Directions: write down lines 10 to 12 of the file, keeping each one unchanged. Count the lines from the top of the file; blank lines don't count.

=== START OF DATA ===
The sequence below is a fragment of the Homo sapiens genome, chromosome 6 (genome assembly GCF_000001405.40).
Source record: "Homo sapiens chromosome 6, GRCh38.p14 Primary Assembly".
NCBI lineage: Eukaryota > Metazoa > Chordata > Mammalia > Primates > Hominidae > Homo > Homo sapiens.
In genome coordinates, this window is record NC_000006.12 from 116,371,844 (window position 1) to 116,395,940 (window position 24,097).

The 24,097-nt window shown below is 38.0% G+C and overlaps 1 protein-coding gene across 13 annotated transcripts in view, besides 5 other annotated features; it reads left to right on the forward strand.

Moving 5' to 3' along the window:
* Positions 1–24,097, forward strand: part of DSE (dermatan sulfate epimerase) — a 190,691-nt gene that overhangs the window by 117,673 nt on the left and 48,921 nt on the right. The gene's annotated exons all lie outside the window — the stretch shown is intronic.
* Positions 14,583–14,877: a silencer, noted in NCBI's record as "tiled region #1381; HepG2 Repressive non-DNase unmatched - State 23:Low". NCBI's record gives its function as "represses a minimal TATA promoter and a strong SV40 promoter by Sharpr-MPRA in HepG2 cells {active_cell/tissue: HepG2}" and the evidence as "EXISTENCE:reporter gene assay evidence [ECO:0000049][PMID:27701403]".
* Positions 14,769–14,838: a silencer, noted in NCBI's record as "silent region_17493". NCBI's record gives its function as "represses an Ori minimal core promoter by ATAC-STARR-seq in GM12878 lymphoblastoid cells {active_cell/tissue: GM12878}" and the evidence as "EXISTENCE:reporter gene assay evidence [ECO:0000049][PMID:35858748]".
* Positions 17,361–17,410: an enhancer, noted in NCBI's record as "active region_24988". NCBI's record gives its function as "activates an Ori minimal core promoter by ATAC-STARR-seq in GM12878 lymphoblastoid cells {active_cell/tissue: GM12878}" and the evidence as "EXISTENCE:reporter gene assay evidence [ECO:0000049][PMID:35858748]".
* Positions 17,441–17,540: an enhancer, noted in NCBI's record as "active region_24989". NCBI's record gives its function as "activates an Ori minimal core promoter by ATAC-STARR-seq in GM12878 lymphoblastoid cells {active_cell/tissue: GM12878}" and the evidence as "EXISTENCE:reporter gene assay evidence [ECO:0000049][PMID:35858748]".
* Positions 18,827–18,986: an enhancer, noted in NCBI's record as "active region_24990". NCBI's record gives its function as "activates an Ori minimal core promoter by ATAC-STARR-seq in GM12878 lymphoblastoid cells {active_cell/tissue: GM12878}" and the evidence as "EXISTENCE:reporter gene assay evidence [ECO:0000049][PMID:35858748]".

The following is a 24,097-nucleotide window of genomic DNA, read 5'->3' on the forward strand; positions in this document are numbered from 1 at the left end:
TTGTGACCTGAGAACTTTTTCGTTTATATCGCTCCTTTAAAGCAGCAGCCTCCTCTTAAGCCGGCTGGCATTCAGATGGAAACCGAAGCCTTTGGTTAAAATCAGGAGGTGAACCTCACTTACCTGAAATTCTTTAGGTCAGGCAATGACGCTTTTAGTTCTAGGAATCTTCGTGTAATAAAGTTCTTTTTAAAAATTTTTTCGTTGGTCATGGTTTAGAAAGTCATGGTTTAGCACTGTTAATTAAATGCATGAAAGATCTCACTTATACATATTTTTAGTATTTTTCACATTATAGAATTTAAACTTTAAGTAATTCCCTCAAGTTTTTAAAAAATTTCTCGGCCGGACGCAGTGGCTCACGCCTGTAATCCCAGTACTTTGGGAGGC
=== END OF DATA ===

* Positions 17,361–17,410: an enhancer, noted in NCBI's record as "active region_24988". NCBI's record gives its function as "activates an Ori minimal core promoter by ATAC-STARR-seq in GM12878 lymphoblastoid cells {active_cell/tissue: GM12878}" and the evidence as "EXISTENCE:reporter gene assay evidence [ECO:0000049][PMID:35858748]".
* Positions 17,441–17,540: an enhancer, noted in NCBI's record as "active region_24989". NCBI's record gives its function as "activates an Ori minimal core promoter by ATAC-STARR-seq in GM12878 lymphoblastoid cells {active_cell/tissue: GM12878}" and the evidence as "EXISTENCE:reporter gene assay evidence [ECO:0000049][PMID:35858748]".
* Positions 18,827–18,986: an enhancer, noted in NCBI's record as "active region_24990". NCBI's record gives its function as "activates an Ori minimal core promoter by ATAC-STARR-seq in GM12878 lymphoblastoid cells {active_cell/tissue: GM12878}" and the evidence as "EXISTENCE:reporter gene assay evidence [ECO:0000049][PMID:35858748]".